Wednesday, December 10, 2008

Heebner gets really bullish

I thought that it’s time to revisit Ken Heebner’s macro exposures after the recent WSJ article about Heebner making a big bet on Financials. I had written about Ken Heebner’s CGM Focus Fund before. CGM Focus has an excellent long term track record and its portfolio manager Heebner manages it as a high turnover fund to make large sector and macro bets.

My analysis shows that Ken Heebner is making more than just a bet on Financials, he is betting on a cyclical market recovery.

Financials an early-cycle sector
As the chart below shows, my reverse engineering of the CGM Focus Fund’s estimated exposures confirms the WSJ article about the extent of Ken Heebner’s overweight position in Financials:

Interest sensitive stocks such as Financials are early cycle movers. This exposure seems to be part of his overall theme of betting on a market recovery. The chart below shows the CGM Focus position in market beta, which shows the fund moving from a defensive position to an aggressive position:

I also estimated the fund’s exposure to the Morgan Stanley Cyclical Index and it shows a big bet on a cyclical recovery:

CGM Focus Fund has neutral to slight overweight positions in Technology, Energy and Materials. The fund's underweight positions are mainly in the defensive sectors such as Health Care...

…and Consumer Staples.

Ken Heebner, who went on record as having turned bullish in October, is showing now that he has turned really bullish.


Humble said...

There's only one problem. Heebner changes his positions every hour. Go check out the cover story Fortune did on him a few months back. At that time, he was heavily weighted in Agriculture plays like POT, MOS, etc. He probably exited most of those positions by the time the magazine hit the news-stands. Investors who followed his recommendations at that time are severely under-water today. Your better bet would be to directly invest in his funds - allowing you to ride his coattails.

Cam Hui, CFA said...

Shantanu B,

There are two issues here. First, this post is not investment advice but an analysis of a manager's bets. If you really like Heebner, go buy his fund.

In addition, I have indicated that Ken Heebner does have a tendency for fast turnover. However, when he fixates on a macro view he doesn't give up on it easily. The change you mentioned occurred when he gave up on his commodity bets (see previous post here:

Henry Bee said...

Nice reverse engineering as always. Other good ways to play cyclical recovery without all the tail risk of market direction is through market neutral trades such as copper/gold, and XLF/XLE.


Cam Hui, CFA said...


Given the recent market turmoil, the volatility of sector bets such as XLE/XLF at or equal to the levels of the volatility of the market, or SPY.


keithpiccirillo said...

Thanks for revisiting Mr. Heebner, just as you said you would.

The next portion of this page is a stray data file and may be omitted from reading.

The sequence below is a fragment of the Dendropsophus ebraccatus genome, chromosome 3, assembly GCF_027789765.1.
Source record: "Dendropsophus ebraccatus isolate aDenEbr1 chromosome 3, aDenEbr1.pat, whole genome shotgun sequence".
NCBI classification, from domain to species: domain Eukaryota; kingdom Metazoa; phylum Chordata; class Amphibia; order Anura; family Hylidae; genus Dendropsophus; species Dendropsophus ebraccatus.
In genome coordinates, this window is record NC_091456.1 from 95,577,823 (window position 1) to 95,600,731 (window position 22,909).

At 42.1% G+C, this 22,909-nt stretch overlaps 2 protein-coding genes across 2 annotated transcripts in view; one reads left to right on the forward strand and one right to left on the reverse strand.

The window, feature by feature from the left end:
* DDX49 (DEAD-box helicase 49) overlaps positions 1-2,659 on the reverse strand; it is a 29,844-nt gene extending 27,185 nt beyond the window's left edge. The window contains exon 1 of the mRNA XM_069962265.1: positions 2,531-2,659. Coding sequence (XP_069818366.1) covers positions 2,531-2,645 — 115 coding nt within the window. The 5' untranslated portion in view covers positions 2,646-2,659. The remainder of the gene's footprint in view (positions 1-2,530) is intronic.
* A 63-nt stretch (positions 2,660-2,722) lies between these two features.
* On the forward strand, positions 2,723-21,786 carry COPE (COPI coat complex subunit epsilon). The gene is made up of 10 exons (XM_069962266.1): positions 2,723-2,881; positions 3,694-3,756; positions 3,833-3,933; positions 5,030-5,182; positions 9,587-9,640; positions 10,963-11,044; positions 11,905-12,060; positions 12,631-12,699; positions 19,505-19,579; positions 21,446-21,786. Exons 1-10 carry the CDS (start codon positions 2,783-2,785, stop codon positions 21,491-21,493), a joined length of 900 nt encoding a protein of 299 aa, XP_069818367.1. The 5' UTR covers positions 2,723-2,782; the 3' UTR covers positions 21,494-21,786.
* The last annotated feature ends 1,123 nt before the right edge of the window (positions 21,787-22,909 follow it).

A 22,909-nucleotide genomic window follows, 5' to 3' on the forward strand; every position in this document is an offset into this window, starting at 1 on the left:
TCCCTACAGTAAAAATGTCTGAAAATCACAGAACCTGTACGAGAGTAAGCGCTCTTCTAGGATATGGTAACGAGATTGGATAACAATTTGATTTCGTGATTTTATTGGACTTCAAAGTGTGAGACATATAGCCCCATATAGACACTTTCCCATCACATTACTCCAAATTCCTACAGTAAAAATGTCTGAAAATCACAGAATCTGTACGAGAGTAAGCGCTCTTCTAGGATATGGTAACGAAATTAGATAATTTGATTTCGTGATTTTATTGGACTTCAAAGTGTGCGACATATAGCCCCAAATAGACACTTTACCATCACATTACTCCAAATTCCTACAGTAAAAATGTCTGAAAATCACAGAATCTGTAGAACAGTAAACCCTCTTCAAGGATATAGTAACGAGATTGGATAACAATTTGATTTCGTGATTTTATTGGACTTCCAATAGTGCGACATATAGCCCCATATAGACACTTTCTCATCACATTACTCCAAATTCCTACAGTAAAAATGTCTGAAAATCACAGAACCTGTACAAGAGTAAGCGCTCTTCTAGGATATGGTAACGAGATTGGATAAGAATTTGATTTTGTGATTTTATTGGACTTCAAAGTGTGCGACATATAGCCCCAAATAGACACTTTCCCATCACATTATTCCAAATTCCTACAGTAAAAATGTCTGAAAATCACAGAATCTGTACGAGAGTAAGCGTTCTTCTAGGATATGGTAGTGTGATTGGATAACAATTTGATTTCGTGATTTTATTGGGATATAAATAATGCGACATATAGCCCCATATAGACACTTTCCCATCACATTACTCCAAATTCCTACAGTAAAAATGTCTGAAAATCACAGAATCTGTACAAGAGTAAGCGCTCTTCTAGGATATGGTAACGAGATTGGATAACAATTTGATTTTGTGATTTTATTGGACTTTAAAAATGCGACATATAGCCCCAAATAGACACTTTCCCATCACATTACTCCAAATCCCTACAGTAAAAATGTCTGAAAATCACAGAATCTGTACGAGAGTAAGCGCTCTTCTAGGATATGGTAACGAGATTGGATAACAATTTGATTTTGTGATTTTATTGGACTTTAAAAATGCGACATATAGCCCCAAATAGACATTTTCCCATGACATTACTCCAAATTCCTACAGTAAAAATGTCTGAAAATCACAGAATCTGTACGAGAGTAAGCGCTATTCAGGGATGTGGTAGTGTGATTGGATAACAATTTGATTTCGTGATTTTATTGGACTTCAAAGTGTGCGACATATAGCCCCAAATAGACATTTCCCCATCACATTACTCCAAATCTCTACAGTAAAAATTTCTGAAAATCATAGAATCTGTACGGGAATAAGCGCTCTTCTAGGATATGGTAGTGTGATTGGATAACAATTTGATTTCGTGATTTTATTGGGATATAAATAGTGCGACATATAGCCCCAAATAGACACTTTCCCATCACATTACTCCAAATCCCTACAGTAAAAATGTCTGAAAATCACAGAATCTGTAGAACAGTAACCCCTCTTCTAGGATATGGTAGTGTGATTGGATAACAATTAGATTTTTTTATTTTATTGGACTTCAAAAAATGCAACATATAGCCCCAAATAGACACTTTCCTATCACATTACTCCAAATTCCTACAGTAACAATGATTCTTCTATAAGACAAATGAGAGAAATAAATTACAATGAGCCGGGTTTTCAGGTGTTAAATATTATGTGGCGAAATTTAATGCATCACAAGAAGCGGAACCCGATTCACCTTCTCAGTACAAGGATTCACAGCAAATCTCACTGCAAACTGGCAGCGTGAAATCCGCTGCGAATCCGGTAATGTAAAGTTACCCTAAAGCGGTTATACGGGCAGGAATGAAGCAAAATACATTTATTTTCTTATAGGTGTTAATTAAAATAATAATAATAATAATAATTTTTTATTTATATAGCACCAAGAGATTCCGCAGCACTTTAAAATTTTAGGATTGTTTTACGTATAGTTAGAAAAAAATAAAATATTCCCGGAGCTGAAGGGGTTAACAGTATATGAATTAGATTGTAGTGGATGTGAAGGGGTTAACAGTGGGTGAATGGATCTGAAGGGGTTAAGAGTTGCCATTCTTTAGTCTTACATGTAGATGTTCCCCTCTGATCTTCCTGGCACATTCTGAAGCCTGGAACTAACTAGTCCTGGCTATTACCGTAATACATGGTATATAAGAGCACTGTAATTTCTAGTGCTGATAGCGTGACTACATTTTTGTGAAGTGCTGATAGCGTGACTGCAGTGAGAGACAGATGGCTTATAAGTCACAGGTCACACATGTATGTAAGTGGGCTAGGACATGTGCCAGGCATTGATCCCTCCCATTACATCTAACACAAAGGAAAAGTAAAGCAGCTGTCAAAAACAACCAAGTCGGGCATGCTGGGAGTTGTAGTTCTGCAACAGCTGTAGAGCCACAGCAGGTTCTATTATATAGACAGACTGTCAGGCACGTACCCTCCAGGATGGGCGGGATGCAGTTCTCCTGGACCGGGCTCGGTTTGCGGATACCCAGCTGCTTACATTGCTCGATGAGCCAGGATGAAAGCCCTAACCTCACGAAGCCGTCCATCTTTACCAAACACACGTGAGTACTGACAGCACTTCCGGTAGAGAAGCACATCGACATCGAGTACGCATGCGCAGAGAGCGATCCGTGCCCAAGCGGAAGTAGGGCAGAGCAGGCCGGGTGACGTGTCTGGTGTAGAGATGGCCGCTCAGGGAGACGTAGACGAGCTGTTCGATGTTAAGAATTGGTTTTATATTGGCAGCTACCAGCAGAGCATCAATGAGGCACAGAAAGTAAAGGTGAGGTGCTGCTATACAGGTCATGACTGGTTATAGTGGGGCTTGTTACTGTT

As for Mr Heebner's belief in a cyclical market recovery, apparently he thinks stocks will recover as falling prices coupled will falling incomes will force a reduction in consumption with resulting equilibrium through an increase in aggregate demand (government infrastructure spending).
This will be implemented when and if the government interventions into the money centers and credit availability to those worthy reoccurs.
America will have to become a nation much better at saving to help mitigate our trade imbalance.
The late bear/early bull scenario that he envisions may be rooted not in a cyclical market recovery but an economic fluctuation model.
I keep checking the Baltic Dry Index, China and dry goods and iron ore as a signal that conditions have improved and trade reappearing.
Perhaps Mr. Heebner also believes in political business cycle strength, wherein a charismatic new administration with its expansionary policy could also be the impetus to turn market emotion and psychology.
I was just at the Markov Processes International site, and give you credit for being able to deduce such things pertaining to a fund's probable sector holdings.
These dynamic modeling styles of analysis by data mining return streams, performing regression analysis, apparently can tell not only what sectors a fund's allocation is, but also if a hedge fund has strayed from its stated goals and objectives and is currently in much trouble! {Madoff}
I have started looking deeper into the Focus Fund's Sharpe ratio, and his beta and do not see any disparity that raises alarm as compared with other fund managers of this type risk in present recessionary period.
His Alpha has always been very good.
However, the low Treynor ratio of 2.14 seems poor as a ranking criteria.
Decades ago I started a masters degree in Research Measurement and Evaluation in Connecticut but only got halfway through it, so you have my respect and admiration.
Keep up your succinct analysis.